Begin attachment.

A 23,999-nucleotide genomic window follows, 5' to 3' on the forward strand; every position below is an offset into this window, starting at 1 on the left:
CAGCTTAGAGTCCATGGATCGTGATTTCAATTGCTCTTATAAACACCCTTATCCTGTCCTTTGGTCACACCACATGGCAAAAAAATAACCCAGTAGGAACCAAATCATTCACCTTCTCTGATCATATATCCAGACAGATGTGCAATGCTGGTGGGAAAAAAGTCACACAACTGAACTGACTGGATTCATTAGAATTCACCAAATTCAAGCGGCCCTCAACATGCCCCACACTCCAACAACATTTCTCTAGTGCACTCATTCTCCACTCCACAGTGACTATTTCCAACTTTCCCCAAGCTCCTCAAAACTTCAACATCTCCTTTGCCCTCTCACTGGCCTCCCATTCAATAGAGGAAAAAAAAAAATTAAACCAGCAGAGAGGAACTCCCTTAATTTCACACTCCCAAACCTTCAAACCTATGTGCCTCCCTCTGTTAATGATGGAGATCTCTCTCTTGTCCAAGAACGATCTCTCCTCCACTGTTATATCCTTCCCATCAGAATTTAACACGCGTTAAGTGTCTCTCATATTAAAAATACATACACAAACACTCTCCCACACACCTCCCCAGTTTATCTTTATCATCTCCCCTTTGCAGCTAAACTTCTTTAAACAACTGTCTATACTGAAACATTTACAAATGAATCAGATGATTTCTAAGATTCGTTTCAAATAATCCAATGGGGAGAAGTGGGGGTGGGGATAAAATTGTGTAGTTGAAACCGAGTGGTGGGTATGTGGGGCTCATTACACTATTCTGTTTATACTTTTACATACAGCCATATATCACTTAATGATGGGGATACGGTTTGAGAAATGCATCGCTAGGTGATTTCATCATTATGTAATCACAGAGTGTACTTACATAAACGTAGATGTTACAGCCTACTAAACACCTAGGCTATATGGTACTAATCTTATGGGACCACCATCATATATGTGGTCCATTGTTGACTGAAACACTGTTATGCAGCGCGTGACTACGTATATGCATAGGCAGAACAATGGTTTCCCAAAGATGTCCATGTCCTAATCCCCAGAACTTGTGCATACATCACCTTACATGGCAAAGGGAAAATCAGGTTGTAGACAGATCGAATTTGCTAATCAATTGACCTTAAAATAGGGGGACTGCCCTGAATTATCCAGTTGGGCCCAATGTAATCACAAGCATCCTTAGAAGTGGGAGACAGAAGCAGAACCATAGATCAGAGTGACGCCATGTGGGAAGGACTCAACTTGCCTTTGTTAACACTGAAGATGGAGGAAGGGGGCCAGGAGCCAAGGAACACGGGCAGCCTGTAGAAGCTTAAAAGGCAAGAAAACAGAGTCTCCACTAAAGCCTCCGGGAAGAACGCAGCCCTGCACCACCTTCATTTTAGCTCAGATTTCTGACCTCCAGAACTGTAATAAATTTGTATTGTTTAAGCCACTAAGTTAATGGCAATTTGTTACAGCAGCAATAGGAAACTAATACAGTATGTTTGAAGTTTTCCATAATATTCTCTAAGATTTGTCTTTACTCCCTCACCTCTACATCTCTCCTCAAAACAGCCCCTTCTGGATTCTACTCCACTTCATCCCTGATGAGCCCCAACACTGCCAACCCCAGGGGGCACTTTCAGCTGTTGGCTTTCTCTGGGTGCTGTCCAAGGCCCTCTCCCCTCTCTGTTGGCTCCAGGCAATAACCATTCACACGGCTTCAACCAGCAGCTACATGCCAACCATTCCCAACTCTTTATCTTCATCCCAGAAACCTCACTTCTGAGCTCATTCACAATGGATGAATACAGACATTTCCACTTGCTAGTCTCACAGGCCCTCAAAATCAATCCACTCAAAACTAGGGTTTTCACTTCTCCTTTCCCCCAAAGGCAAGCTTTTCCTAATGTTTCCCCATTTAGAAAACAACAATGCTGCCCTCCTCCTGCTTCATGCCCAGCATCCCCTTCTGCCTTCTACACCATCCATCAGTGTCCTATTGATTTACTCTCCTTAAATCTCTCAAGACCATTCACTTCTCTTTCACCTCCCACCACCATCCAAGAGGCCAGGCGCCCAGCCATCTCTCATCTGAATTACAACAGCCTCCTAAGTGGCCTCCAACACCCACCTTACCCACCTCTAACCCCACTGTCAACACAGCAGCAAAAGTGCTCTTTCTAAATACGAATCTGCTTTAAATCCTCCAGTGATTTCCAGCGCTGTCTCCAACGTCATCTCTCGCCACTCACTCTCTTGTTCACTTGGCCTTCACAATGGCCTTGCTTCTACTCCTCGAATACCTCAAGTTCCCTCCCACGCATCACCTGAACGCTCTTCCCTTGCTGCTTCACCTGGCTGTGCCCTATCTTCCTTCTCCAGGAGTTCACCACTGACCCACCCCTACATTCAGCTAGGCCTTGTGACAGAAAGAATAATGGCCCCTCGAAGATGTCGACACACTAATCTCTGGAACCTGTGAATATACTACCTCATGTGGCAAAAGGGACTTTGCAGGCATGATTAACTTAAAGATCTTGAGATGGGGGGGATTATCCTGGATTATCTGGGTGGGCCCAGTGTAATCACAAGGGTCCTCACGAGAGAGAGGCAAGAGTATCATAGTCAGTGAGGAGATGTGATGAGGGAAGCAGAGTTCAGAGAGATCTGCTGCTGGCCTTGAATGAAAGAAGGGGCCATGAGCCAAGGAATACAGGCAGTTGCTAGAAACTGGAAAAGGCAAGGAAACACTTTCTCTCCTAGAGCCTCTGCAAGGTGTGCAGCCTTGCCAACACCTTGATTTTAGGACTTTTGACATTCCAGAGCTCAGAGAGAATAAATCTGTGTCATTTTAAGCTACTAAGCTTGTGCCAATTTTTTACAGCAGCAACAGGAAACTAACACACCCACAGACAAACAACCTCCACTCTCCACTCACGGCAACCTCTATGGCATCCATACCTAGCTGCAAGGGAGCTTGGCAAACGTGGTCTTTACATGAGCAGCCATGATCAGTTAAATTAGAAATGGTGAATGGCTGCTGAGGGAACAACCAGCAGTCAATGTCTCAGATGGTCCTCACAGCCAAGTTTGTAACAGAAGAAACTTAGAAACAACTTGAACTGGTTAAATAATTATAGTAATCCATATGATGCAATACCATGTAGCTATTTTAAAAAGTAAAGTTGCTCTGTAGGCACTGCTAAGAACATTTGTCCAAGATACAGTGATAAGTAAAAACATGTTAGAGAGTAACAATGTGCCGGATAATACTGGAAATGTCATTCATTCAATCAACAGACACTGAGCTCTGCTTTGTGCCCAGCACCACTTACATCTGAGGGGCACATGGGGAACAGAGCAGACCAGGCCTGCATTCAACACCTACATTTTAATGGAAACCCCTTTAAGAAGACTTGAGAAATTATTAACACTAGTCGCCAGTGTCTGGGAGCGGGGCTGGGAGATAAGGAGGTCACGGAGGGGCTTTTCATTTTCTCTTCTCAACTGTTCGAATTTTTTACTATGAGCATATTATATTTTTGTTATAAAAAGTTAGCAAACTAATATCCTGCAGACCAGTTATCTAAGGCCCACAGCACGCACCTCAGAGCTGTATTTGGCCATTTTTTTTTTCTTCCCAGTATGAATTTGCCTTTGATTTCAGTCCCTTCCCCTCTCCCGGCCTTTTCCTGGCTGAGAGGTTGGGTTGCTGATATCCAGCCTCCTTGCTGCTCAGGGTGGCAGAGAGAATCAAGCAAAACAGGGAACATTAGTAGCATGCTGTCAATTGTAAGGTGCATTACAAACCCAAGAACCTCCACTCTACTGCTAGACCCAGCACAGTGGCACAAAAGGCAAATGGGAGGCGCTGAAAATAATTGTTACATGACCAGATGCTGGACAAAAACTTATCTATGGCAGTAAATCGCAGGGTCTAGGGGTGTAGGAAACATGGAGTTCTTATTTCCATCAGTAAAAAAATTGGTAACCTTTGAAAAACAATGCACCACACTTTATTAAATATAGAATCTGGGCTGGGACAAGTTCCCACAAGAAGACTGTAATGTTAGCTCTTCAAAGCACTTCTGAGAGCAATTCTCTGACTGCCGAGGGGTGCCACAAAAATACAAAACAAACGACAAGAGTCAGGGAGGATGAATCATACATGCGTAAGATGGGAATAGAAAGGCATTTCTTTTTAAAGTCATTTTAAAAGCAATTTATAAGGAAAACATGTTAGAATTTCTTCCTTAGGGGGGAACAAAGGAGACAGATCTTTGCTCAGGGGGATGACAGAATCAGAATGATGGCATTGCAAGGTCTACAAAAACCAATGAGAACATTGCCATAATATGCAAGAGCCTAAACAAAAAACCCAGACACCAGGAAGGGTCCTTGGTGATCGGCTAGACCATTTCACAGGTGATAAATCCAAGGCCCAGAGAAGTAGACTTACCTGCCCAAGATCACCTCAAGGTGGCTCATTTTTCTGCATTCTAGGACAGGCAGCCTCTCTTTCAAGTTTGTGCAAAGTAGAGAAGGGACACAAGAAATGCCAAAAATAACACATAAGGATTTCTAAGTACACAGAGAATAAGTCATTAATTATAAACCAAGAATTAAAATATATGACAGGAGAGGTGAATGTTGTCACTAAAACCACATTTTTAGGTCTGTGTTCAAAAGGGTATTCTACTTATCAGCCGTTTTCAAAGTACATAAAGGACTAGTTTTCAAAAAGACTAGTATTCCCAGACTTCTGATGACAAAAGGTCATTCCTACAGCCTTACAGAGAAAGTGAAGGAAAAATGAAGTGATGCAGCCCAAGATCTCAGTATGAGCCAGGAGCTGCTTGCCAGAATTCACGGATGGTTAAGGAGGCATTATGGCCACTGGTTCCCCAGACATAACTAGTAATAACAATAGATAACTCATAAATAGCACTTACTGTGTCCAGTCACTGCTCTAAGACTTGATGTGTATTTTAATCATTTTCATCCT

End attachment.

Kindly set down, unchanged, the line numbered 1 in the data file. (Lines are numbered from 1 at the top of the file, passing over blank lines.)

A 23,999-nucleotide genomic window follows, 5' to 3' on the forward strand; every position below is an offset into this window, starting at 1 on the left: